After months of intense debate, the U.S. Senate has finally passed the sweeping financial overhaul bill, which will regulate consumer-business relations and impose new rules on credit card companies, according to the Boston Globe.
Democrats received the support they needed from three New England republicans, Scott Brown, of Massachusetts, and Olympia Snowe and Susan Collins, of Maine. The legislation passed with a 60-39 vote, and had already been approved by the house.
The final step for the bill, signed approval from President Obama, will be completed in a ceremony next week.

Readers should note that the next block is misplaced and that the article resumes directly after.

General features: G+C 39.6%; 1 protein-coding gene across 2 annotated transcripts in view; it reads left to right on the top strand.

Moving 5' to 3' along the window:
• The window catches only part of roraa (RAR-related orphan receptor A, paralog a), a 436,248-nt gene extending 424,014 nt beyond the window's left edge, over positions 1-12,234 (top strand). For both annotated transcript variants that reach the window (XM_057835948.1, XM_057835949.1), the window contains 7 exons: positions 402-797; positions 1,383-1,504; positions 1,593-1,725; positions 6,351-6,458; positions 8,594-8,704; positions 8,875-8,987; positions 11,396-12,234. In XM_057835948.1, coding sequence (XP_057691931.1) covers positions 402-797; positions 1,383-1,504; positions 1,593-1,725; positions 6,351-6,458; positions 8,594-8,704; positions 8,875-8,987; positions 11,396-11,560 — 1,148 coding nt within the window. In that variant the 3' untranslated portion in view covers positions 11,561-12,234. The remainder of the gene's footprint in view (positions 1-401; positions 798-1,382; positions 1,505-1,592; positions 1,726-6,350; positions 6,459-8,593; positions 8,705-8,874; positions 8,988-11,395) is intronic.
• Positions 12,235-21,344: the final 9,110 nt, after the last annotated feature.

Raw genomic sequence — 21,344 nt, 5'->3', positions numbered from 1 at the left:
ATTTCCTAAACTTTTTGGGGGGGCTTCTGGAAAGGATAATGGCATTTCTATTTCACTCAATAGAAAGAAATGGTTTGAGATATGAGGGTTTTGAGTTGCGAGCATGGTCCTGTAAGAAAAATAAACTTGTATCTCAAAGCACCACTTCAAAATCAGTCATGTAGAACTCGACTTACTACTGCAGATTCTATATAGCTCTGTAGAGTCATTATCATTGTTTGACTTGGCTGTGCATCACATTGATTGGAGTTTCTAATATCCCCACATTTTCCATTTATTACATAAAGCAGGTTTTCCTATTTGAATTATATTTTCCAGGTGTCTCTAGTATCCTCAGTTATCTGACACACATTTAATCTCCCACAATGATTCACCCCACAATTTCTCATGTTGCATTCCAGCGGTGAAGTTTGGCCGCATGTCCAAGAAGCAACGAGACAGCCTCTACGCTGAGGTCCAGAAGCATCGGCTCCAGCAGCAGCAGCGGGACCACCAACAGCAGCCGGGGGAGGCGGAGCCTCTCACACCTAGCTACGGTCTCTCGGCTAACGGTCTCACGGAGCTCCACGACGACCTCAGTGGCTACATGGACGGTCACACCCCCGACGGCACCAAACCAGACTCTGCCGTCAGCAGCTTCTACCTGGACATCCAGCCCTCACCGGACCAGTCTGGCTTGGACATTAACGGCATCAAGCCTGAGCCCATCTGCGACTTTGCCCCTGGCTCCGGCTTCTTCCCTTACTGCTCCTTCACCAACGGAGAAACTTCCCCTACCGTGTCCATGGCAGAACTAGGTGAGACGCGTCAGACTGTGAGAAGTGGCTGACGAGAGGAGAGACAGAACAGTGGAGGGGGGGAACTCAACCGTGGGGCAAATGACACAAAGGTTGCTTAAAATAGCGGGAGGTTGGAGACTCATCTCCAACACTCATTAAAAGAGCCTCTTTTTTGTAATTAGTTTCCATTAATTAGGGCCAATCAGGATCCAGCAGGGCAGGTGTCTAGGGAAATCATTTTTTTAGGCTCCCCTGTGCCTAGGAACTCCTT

"I'm about to sign Wall Street reform into law, to protect consumers and lay the foundation for a stronger and safer financial system, one that is innovative, creative, competitive and far less prone to panic and collapse," the President said in a televised speech. "Unless your business model depends on cutting corners or bilking your customers, you have nothing to fear."
While the new bill will protect some credit card holders from hidden fees and rising interest rates, many in the U.S. are still concerned about credit card debt. According to MSNBC, those who are trying to overcome credit card debt should stop plastic to make purchases altogether.